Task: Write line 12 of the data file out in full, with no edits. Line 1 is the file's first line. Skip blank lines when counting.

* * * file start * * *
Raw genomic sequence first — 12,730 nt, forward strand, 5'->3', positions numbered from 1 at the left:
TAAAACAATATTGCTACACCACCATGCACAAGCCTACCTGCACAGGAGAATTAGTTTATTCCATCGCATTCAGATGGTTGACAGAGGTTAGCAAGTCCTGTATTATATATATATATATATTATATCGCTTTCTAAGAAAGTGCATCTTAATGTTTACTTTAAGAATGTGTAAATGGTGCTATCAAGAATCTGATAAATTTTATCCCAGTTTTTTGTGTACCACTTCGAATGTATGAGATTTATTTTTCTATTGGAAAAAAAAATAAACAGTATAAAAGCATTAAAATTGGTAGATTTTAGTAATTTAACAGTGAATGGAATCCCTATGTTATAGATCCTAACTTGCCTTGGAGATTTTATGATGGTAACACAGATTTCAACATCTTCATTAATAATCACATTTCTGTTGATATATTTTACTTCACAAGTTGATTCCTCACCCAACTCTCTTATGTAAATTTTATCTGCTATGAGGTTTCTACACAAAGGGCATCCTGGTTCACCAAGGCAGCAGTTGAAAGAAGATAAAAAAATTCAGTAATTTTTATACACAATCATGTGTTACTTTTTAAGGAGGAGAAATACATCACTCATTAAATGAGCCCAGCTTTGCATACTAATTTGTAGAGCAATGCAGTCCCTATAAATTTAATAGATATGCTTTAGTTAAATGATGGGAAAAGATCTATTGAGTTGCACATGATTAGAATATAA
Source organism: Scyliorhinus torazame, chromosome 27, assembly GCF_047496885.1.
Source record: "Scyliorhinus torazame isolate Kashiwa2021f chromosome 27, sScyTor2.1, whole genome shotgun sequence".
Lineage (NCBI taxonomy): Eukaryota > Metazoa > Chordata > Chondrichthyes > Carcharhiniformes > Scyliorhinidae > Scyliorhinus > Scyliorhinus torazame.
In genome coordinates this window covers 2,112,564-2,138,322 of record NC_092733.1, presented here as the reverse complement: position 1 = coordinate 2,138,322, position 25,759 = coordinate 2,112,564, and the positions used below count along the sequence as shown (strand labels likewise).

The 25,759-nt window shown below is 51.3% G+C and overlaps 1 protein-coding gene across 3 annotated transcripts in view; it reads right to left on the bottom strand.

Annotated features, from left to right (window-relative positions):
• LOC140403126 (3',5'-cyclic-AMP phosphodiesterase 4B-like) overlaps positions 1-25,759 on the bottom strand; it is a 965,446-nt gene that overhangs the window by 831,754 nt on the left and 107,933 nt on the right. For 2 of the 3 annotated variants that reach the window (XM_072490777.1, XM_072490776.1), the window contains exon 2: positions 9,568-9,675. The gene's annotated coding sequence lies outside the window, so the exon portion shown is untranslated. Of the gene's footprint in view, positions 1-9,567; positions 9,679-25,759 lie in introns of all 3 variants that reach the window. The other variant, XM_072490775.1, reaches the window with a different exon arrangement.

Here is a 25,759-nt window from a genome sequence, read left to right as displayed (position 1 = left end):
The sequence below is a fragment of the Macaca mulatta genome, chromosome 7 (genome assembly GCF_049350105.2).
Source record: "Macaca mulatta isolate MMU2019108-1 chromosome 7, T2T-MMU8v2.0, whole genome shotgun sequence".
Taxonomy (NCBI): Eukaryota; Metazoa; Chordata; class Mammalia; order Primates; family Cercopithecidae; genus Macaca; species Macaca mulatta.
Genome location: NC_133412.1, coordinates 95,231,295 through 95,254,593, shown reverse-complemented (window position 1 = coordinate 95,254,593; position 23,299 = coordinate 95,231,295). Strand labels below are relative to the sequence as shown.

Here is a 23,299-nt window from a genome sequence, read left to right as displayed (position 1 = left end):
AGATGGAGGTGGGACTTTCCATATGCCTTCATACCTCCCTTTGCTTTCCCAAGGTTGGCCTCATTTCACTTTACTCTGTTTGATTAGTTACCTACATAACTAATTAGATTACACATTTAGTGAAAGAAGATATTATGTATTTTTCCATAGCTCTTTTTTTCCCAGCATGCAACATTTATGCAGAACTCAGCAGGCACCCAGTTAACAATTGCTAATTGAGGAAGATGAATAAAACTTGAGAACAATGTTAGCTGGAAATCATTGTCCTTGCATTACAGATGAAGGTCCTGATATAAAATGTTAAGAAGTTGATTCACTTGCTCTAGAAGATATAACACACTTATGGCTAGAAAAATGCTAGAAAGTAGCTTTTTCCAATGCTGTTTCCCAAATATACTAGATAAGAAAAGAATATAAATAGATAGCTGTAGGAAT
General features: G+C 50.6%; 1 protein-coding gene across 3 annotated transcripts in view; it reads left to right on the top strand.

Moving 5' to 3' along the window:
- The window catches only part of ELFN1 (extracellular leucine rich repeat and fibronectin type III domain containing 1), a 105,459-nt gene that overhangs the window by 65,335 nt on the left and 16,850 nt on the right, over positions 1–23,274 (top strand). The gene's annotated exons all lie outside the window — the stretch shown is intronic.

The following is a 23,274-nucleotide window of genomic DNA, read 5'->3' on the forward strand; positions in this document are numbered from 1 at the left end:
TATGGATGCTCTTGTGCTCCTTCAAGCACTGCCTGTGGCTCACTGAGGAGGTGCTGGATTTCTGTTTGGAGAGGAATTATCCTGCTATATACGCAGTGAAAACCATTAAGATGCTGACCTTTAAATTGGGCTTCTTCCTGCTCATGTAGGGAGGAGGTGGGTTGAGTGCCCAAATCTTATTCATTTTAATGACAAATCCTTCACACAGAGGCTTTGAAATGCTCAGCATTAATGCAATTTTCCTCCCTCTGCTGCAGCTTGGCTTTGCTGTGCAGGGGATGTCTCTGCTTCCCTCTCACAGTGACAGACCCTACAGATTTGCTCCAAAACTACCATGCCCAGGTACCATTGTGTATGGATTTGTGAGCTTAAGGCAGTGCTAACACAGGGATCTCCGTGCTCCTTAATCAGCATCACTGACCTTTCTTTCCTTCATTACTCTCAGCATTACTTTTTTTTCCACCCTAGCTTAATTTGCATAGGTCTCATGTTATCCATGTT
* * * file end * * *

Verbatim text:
Source record: "Macaca mulatta isolate MMU2019108-1 chromosome 7, T2T-MMU8v2.0, whole genome shotgun sequence".